On April 9 reports emerged that six Chinese Y-20 cargo jets made a surprise flight into Europe, heading to Serbia reportedly carrying HQ-22 surface to air missile systems to bolster the air defences of the European country.
It’s rare for the People’s Liberation Army (PLA) air force to deploy a large number of transport aircraft over Europe.
The Chinese foreign ministry said the consignment comprised “regular military supplies” but did not share details.
A Chinese state media report said the delivery could have been that of the FK-3, the export version of the Chinese HQ-22 surface-to-air missile system.
According to commercial flight trackers, the six Y-20 aircraft were first spotted heading west in Turkish airspace late Friday night, and later local residents took photos of the Y-20s, which allegedly landed at Nikola Tesla Airport in Belgrade, Serbia. The aircraft later flew over the Bosphorus Strait in Turkey again on their way back to China.
China has not made an official announcement about the mission as of press time, but the Global Times learned that the Y-20s indeed have carried out such a flight.
The delivery comes in the backdrop of the ongoing Russian invasion of Ukraine and western worries over an arms build-up in the Balkan region.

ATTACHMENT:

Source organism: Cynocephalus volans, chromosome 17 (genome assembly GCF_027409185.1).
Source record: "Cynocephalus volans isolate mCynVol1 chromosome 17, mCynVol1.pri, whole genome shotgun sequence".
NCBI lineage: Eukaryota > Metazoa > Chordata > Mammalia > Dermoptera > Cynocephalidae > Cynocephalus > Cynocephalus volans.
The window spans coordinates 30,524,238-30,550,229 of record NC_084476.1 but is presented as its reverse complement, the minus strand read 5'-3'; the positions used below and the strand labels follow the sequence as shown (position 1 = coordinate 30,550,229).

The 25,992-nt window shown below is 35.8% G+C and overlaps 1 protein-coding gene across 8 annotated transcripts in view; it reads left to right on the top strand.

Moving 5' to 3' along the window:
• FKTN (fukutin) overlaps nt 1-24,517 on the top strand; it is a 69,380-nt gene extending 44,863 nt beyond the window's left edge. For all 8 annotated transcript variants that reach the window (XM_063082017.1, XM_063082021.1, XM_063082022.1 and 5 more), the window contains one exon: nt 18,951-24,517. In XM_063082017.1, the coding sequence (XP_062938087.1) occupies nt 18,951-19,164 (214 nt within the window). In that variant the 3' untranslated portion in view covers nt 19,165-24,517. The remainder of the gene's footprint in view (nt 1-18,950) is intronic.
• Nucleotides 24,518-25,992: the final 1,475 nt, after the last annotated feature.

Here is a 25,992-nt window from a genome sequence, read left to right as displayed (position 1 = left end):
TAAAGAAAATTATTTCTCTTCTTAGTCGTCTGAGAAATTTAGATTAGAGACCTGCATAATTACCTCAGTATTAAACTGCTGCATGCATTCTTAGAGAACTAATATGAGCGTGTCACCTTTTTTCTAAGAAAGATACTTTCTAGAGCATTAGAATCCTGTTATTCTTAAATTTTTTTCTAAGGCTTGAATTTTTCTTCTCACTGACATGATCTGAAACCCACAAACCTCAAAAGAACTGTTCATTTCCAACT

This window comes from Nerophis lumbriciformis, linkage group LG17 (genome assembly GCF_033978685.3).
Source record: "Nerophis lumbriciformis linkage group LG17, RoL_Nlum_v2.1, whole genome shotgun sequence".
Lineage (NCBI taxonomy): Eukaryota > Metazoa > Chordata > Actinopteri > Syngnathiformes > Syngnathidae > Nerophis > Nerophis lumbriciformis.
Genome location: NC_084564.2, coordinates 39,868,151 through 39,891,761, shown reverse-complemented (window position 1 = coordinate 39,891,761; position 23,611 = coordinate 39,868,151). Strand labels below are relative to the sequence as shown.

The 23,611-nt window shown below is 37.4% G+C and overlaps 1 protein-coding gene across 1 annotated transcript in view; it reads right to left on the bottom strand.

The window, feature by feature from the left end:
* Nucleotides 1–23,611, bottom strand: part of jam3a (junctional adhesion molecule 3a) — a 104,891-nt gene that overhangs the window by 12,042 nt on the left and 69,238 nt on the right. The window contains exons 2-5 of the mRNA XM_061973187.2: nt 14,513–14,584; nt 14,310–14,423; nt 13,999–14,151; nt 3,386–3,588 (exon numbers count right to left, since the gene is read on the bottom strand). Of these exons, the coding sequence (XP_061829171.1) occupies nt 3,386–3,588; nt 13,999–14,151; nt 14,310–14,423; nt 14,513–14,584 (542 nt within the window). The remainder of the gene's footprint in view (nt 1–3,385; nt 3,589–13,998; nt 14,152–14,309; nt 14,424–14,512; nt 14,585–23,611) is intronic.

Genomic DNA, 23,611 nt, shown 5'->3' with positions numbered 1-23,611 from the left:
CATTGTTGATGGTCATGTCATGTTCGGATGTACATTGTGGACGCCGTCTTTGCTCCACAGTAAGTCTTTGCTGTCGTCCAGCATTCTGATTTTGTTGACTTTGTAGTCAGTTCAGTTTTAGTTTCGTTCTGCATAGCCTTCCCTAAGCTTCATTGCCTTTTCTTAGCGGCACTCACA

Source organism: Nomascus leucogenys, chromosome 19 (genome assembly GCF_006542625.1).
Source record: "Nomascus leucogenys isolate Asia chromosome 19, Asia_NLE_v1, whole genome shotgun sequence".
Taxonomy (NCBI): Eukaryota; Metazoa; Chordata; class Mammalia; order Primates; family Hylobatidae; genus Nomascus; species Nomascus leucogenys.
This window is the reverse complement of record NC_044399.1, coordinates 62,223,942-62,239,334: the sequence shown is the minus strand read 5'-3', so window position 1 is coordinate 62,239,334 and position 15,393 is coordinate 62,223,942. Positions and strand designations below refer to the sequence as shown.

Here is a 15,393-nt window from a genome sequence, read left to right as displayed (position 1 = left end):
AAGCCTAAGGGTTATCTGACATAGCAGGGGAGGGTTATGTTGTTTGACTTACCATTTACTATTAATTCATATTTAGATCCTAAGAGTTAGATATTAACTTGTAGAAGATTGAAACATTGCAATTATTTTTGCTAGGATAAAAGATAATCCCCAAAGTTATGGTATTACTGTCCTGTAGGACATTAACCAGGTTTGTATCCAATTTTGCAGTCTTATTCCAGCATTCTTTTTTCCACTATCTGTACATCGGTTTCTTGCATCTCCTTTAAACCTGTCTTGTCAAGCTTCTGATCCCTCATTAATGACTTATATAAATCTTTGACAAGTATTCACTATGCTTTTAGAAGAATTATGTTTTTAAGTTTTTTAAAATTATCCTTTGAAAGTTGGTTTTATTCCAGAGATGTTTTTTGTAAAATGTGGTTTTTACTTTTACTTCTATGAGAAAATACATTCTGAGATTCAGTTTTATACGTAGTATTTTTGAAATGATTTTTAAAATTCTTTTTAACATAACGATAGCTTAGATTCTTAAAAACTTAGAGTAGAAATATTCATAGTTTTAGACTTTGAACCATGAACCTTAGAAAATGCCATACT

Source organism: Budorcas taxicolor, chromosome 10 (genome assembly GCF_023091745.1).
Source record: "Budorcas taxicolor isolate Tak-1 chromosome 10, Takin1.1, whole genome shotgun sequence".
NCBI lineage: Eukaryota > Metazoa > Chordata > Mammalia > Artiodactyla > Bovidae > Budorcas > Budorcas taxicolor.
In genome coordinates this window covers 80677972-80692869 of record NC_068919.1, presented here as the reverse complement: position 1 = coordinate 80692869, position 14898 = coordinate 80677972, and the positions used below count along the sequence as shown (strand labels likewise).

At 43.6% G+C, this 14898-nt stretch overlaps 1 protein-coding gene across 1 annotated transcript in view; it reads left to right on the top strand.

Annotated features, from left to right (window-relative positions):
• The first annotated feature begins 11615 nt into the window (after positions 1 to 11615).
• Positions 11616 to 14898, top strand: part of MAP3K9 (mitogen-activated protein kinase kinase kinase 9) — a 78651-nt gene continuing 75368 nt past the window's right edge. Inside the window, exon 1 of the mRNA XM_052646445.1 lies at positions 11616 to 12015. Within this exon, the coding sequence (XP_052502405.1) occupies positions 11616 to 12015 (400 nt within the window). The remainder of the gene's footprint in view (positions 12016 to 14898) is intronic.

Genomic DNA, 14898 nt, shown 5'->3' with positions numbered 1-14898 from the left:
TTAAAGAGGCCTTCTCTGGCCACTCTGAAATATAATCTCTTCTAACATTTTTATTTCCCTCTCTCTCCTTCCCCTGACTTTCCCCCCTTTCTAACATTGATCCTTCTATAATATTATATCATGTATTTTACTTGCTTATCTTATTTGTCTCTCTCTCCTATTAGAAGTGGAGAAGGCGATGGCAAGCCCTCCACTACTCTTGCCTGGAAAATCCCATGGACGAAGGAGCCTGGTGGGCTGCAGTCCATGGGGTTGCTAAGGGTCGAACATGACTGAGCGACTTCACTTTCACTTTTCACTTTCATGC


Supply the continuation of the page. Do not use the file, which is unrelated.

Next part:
The deployment of the Y-20 fleet has been interpreted as a show of China’s strategic reach amid the turmoil in Ukraine in which Beijing has turned up as a staunch ally of Russia, refusing to criticise Moscow’s invasion of Kyiv.
It is a new record that an overseas mission features six Y-20s, and it is also very rare to see so many Y-20s being deployed at the same time, Fu Qianshao, a Chinese military aviation expert, told the Global Times on Sunday.
The mission reflects a significant improvement in the PLA Air Force’s long-range strategic transport capabilities, as well as the large transport aircraft’s logistics support and maintenance capabilities in intercontinental flights, Fu said.
It is more difficult to organize a large fleet featuring six Y-20s compared with only one or two of the aircraft, Song Zhongping, a Chinese military expert and TV commentator, told the Global Times on Sunday.
Serbia remains one of just two countries in Europe outside the western sphere of influence alongside Belarus, and is suspected of having requested its missile systems be delivered faster amid rising tensions on the continent due to the ongoing Russia-Ukraine War.
Serbia remains a close Russian military partner and was long expected to purchase Russian air defence systems such as the S-400, but a number of factors including American sanctions on clients for Russian arms are thought to have led the country to instead favor the more affordable Chinese HQ-22, which is a medium-range system with capabilities thought to exceed its Russian equivalents.
Chinese and Russian aerial warfare systems remain highly compatible, with several countries including China itself fielding both alongside one another and networking them without issue. Serbia has strongly supported the Russian position against NATO, and previously had a long conflict and was extensively bombed by the Western alliance during the 1990s.